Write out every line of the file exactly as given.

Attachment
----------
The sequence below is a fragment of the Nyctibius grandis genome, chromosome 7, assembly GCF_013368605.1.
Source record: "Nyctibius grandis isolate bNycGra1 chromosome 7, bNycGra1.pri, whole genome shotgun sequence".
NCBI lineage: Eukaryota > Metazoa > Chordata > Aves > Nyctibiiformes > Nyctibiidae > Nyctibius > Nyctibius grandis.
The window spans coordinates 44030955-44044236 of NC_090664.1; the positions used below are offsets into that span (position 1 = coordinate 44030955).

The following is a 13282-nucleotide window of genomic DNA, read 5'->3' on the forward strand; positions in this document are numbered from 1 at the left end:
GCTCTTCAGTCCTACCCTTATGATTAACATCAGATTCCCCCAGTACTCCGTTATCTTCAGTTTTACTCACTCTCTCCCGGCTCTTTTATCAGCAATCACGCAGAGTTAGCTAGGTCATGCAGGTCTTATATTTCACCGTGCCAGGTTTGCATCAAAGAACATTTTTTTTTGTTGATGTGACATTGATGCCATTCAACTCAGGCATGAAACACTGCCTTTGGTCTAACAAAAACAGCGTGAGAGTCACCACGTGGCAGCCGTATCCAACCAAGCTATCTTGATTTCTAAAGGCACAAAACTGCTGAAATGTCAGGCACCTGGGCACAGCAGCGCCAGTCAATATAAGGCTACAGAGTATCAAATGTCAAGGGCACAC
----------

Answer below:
The sequence below is a fragment of the Nyctibius grandis genome, chromosome 7, assembly GCF_013368605.1.
Source record: "Nyctibius grandis isolate bNycGra1 chromosome 7, bNycGra1.pri, whole genome shotgun sequence".
NCBI lineage: Eukaryota > Metazoa > Chordata > Aves > Nyctibiiformes > Nyctibiidae > Nyctibius > Nyctibius grandis.
The window spans coordinates 44030955-44044236 of NC_090664.1; the positions used below are offsets into that span (position 1 = coordinate 44030955).

The following is a 13282-nucleotide window of genomic DNA, read 5'->3' on the forward strand; positions in this document are numbered from 1 at the left end:
GCTCTTCAGTCCTACCCTTATGATTAACATCAGATTCCCCCAGTACTCCGTTATCTTCAGTTTTACTCACTCTCTCCCGGCTCTTTTATCAGCAATCACGCAGAGTTAGCTAGGTCATGCAGGTCTTATATTTCACCGTGCCAGGTTTGCATCAAAGAACATTTTTTTTTGTTGATGTGACATTGATGCCATTCAACTCAGGCATGAAACACTGCCTTTGGTCTAACAAAAACAGCGTGAGAGTCACCACGTGGCAGCCGTATCCAACCAAGCTATCTTGATTTCTAAAGGCACAAAACTGCTGAAATGTCAGGCACCTGGGCACAGCAGCGCCAGTCAATATAAGGCTACAGAGTATCAAATGTCAAGGGCACAC